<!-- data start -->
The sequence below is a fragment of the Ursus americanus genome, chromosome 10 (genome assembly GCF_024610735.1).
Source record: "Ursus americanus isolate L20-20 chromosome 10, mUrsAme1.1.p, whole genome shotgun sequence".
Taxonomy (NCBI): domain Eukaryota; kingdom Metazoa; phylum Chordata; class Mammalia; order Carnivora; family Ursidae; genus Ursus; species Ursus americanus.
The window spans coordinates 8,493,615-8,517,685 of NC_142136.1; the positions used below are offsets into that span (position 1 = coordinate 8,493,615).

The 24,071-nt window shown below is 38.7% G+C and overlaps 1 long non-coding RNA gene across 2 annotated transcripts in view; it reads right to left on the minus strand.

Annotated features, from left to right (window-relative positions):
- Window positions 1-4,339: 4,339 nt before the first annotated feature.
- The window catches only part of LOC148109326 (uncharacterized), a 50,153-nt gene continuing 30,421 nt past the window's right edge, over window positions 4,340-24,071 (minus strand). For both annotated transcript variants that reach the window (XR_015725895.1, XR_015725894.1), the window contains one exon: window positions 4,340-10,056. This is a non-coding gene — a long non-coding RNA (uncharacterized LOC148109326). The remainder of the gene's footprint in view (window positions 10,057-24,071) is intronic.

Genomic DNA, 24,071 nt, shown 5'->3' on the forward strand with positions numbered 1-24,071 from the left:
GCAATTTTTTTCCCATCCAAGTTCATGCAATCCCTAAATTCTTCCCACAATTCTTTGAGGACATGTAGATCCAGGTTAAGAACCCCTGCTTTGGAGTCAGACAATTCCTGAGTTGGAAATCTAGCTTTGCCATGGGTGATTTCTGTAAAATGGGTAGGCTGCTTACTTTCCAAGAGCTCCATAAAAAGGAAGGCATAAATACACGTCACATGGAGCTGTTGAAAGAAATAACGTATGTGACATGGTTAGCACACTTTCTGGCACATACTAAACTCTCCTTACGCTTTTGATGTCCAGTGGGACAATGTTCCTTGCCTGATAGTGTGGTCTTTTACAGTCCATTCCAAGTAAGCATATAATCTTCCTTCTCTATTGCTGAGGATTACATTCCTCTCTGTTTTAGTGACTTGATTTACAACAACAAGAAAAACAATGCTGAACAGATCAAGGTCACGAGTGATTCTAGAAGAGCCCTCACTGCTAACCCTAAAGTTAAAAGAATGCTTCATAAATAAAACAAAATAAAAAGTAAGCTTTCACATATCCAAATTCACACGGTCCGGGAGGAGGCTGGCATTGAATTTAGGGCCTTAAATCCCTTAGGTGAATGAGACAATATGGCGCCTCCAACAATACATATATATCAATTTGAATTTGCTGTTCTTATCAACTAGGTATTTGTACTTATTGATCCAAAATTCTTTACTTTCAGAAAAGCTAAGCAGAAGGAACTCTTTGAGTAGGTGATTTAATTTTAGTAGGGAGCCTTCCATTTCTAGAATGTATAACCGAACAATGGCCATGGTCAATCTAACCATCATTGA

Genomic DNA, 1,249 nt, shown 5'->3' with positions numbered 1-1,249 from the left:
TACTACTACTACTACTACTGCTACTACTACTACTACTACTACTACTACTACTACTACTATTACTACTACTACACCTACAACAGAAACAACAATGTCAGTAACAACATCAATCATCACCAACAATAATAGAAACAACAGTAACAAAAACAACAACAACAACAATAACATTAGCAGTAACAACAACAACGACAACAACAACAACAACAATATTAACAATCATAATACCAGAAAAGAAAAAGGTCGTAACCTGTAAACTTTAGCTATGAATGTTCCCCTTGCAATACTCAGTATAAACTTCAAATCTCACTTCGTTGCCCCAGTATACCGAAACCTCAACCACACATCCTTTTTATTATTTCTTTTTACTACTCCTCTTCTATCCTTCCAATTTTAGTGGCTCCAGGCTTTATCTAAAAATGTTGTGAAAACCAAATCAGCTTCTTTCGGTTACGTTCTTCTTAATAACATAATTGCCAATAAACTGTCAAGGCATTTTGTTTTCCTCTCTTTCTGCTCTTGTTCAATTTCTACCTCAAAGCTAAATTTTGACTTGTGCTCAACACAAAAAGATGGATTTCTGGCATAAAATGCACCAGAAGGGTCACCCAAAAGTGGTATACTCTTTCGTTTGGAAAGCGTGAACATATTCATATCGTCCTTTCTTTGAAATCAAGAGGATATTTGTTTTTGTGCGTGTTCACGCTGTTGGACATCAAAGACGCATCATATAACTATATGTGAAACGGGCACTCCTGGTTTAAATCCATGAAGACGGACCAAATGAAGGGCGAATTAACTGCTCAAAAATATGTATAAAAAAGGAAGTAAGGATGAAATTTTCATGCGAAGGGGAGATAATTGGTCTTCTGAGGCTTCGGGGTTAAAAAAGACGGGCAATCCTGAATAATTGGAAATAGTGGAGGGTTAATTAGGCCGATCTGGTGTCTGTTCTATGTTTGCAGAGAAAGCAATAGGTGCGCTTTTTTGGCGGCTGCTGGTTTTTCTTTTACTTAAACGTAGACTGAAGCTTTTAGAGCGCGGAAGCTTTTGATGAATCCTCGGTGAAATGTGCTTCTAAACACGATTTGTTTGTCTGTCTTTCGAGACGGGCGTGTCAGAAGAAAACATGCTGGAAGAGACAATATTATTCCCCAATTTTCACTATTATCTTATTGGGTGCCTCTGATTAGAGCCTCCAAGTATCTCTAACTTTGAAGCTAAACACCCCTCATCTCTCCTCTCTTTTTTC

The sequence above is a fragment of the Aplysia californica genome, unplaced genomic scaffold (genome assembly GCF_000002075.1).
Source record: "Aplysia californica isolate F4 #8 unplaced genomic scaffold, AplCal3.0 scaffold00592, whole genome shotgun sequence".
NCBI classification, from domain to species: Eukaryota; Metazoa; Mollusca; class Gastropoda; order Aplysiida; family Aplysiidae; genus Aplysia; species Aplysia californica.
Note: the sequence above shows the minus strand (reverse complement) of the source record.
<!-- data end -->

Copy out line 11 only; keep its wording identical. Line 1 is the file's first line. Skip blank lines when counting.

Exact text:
Genomic DNA, 1,249 nt, shown 5'->3' with positions numbered 1-1,249 from the left: